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UP’s Faculty of Health Sciences leads vaccination of undocumented communities against COVID19

UP’s Faculty of Health Sciences leads vaccination of undocumented communities against COVID19
PRETORIA – The University of Pretoria’s (UP) Community Oriented Primary Care (COPC) Research Unit is
leading the vaccination of undocumented communities against COVID-19 in Gauteng.

This is in collaboration with partners from the international community, local NGOs and religious community
leaders, and the departments of health and local government.Under the Deutsche Gesellschaft für Internationale Zusammenarbeit (GIZ)/UP Project, vaccination has been open since October at clinics in Ekurhuleni, Johannesburg and Tshwane, while there are also pop-up vaccination sites in informal settlements and in inner-cities for homeless people in these municipalities.

There are plans to roll out this programme to other provinces, in collaboration with several partners, to provide COVID-19 vaccinations to communities facing challenges with accessing such services.The COPC Research Unit is based in the Department of Family Medicine at UP’s Faculty of Health Sciences.

According to Professor Debashis Basu, Head of the Department of Public Health Medicine, “Undocumented
people include South Africans who have lost their documents, people from surrounding countries with expired
documents or without documents. Many of the people are homeless, living on the streets or in informal
settlements.”

There are also many people who are employed, living in formal housing, who do not have identity documents.
UP’s COPC approach entails working with people in geographic areas where informal settlements have been
mapped in detail and where access to fixed vaccination sites is limited, identifying their needs and working
with partners to meet those needs. “We go to the communities where easy access can be provided, rather
than asking them to come to formal facilities. As part of our comprehensive and ongoing care, we issue people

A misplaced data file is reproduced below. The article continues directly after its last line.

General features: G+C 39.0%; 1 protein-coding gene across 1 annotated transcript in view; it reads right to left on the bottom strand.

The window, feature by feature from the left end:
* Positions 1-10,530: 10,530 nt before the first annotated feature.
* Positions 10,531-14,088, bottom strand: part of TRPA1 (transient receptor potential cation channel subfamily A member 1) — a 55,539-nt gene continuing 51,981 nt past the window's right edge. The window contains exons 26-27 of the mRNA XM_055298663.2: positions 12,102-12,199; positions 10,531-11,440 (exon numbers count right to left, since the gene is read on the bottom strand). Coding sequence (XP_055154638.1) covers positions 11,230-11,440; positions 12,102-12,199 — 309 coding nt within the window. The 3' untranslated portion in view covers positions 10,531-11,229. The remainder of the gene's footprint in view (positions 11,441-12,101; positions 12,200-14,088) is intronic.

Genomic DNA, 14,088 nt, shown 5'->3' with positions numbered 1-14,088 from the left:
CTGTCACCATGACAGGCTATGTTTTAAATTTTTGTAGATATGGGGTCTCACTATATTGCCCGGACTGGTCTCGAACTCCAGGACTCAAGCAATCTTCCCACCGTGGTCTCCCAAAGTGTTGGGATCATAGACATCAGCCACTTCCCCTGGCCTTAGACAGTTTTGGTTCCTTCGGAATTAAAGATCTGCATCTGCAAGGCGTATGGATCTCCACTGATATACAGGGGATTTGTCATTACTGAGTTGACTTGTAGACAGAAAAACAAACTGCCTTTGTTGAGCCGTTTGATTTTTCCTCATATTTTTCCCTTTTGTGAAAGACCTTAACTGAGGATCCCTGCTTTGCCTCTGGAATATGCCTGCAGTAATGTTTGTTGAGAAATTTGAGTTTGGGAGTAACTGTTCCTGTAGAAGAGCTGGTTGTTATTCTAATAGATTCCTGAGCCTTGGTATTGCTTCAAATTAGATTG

with a patient-retained booklet called ‘Road to Linked Care’.

The book acts as their identity in terms of their medical and vaccination records. We seize the opportunity to create awareness of other high-burden diseases such as tuberculosis and HIV, and to identify social needs that might be addressed at the primary healthcare level.”

However, the government’s COVID-19 vaccine rollout programme is designed to register people with their
unique identification information. This is necessary to prevent duplication and to be able to track people.
“Unfortunately, this excludes a large number of people without the necessary documents. And they are often
at great risk and in need of vaccination and healthcare,” explained Prof Basu.

He said that undocumented people are reluctant to access health services, including vaccination. “There is a
long culture of stigma and exclusion. They do not trust the system and are afraid that they will be reported to
the police, then apprehended and deported.”

The National Department of Health has recognised this challenge and is partnering with UP in rolling out the
vaccination programme. This is in line with the long history of the UP COPC Research Unit and its partner departments in working with homeless people, substance users, commercial sex workers, undocumented
migrants and people who live in informal settlements and in mining communities.

“We are well-placed to take up the responsibility to assist in this vaccination programme,” said Prof Basu.

The UP COPC Research Unit offers a health check with the vaccination as these communities are often neglected, resulting in undetected chronic conditions among individuals. “When we find such conditions, we record that on the ‘Road to Linked Care’ booklet and encourage them to seek help in a clinic of their choice.”

Other partners include Doctors Without Borders, the International Committee of the Red Cross, the United
Nations Refugee Agency, International Organization for Migration, Section 27, South African Red Cross Society,
Tshwane Leadership Foundation, churches and NGOs, and mining companies.

So far, more than 4 000 people have been vaccinated in Gauteng through the programme. “We are initiating
a structured course to address vaccine hesitancy and behaviour change through motivational interviewing,
which entails guidance on lifestyle changes towards improved personal health,” said Prof Basu.

According to Professor Jannie Hugo, Director of the COPC Research Unit at UP, the training will be done
through UP’s existing education networks where it regularly trains around 100 clinical associates working in
24 mining communities in six provinces. This training is then cascaded to staff – clinic staff and community
health workers – in the local district health services.

“It is critical that people who are excluded or hard to reach are enabled to benefit from the vaccination
programme to prevent islands within which the virus can hide and spread,” Prof Hugo said. “An important
principle of COPC is equity; meaning those most in need should get priority and access. This is sound public
health practice as well as social justice. It also fits in with the [United Nations] Sustainable Development Goals approach.”

He explained that if undocumented communities do not participate in the vaccine rollout, “the pandemic will
continue to disrupt lives and livelihoods”.

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